Thursday, December 20, 2012


We have just celebrated the 30 th anniversary of the re-opening of the frontier with Spain and fittingly on that day our Chief Minister, Fabian Picardo, met with the mayor of La Línea, Gemma Araujo.

This is in line with the chief minister’s stated desire to have on-going discussions with the representatives of the border town. It is not clear just what was discussed on Friday other than Araujo raised the claim that Spanish workers were losing their jobs in a discriminatory manner which the chief minister effectively dealt with.

It always struck me that if there was to be a benefit from the Córdoba Accord it should be that the situation at the border crossing should be dragged from third world status to one fitting the frontier between EU member states.

I am sure Gibraltar desperately needed the telephone lines along with other deals under the accord to benefit our companies and institutions. However for Córdoba to have gained universal popularity it needed to give a tangible benefit to the people of Gibraltar and indeed those across the border too.

Sadly that opportunity was wasted and instead all we got was a Cervantes Institute and a Gin Palace of an air terminal which cost an arm and a leg. Gibraltarians were forced to pay for the former Supreme Leader’s vanity but received nothing in return.

The frontier is in the hands of the Guardia Civil and the Policía Nacional so is under the control of the Ministry of the Interior in Madrid. Our government has spoken of introducing more crossing points and having more lanes but if Spain won’t tango we can’t dance. Or can we?

I am sure there is a lot that can be done to improve the border than can be achieved municipally in La Línea. For instance does traffic have to stop every time a pedestrian or a person pushing a bike or riding a motorbike crosses the road? Surely some form of pedestrian access can be created to separate walkers from those on vehicles.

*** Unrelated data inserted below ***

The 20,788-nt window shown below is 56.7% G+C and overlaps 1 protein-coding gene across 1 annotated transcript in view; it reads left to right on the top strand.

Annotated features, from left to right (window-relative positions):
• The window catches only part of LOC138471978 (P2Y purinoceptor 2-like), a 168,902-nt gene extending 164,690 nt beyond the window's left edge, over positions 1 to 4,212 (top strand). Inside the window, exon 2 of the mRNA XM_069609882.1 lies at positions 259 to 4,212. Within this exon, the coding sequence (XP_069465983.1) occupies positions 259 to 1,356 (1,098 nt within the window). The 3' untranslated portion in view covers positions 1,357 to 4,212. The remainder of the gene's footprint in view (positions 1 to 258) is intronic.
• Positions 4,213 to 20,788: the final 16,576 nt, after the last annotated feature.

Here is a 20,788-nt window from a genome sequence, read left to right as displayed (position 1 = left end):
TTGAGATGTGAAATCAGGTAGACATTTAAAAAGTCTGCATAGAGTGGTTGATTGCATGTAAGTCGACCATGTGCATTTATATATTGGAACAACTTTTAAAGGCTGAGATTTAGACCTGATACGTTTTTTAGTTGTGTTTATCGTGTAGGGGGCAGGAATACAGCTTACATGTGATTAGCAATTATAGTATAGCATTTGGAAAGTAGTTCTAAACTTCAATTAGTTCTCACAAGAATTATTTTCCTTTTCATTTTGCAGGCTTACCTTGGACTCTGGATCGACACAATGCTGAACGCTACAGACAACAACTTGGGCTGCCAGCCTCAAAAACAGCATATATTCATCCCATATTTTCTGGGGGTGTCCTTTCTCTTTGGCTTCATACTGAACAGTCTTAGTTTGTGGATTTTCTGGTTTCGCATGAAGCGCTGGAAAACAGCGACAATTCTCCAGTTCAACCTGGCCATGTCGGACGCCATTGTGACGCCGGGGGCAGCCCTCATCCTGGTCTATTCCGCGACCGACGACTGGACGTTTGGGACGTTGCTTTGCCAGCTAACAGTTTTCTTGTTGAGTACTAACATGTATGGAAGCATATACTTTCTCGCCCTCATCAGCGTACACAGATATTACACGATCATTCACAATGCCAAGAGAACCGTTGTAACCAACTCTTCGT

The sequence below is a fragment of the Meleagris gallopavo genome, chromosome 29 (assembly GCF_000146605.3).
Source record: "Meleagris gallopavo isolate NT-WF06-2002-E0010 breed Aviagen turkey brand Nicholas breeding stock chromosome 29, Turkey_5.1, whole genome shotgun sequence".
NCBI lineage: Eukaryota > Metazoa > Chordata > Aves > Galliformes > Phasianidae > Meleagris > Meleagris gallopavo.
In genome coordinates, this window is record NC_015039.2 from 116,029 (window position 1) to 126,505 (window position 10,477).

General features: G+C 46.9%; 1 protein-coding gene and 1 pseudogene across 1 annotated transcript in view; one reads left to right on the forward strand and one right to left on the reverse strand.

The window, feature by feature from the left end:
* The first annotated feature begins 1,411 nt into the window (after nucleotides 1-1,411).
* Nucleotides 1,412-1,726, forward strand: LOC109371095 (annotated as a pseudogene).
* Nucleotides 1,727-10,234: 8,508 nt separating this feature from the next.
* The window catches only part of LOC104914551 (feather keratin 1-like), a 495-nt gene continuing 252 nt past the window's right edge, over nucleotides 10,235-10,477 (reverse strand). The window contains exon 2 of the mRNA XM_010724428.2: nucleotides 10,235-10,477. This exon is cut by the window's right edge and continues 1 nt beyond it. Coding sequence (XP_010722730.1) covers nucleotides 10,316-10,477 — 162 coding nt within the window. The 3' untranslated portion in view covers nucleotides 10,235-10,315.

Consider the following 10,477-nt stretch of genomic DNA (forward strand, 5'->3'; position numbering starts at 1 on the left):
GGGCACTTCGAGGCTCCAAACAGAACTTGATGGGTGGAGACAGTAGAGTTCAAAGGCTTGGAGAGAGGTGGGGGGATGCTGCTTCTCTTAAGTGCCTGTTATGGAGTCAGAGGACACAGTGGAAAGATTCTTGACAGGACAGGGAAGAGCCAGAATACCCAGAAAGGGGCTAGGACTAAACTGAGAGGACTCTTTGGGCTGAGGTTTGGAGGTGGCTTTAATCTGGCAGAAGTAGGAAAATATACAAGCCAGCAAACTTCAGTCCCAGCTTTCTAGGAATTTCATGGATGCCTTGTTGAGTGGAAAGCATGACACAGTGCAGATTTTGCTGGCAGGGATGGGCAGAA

When there is a queue to enter the Rock there is a battle between those vehicles who line up, often for hours, whilst others force their way to the front by pushing in at the last roundabout. Sorry to say but Gibraltarians are amongst the guilty here. More often than not there is no barrier or police officer to stop them doing this.

If the last mayor of La Línea could devise ways of channelling the traffic so it had to pay tolls surely Araujo can find a way of making entering and leaving Gibraltar easier for all.

All this is done to an extent on the Gibraltar side where traffic is regulated so everybody takes their turn with cars and two-wheelers going into their own respective lanes. If the RGP can do it then so can the local police in La Línea.

Of course La Línea is bankrupt so hasn’t the cash to pay its police let alone anything else. However if our chief minister and the mayor are talking of co-operation here would be one place to start. The RGP could work with La Línea’s police to design systems for queuing: our road planning experts could help theirs look at the lane system across the border. If it means we co-fund police or officials to organise the queues it would be a good way to spend our cash. After all it is Gibraltarians, our workers and visitors to the Rock who are currently paying the price for this border fiasco. The same border fiasco is damaging our image, driving away tourists and causing endless frustration for all who have to come in and out. If Madrid can’t or won’t sort it, then perhaps with La Línea’s help we can.

Friday, December 14, 2012


Spain’s Foreign Secretary Margallo has been caught again telling porkie pies about having bilateral talks with the UK on environmental issues. The Foreign and Commonwealth Office has been called upon to deny it and it duly has.

However if we believe that London does not talk bilaterally to Madrid about Gibraltar then we are being extremely naive. Of course it does.

When the Spanish Ambassador was called to hear the UK’s protest over its warships entering our waters that was a bilateral meeting simply because no person representing Gibraltar was there. I am sure on that occasion Madrid’s man received a stern ticking off, because now the defence of Gibraltar’s waters is very much in the UK’s self interest. Yet like it or not it was a bilateral encounter.

Spanish and British officials meet all the time be it in London or Madrid. It is what Foreign Office mandarins and diplomats do. I am sure that for now British officials and diplomats staunchly defend the stated position on our Sovereignty and the fact that jurisdiction on all matters except defence and foreign affairs is constitutionally with Her Majesty's Government of Gibraltar. Let be frank, it has not always be so.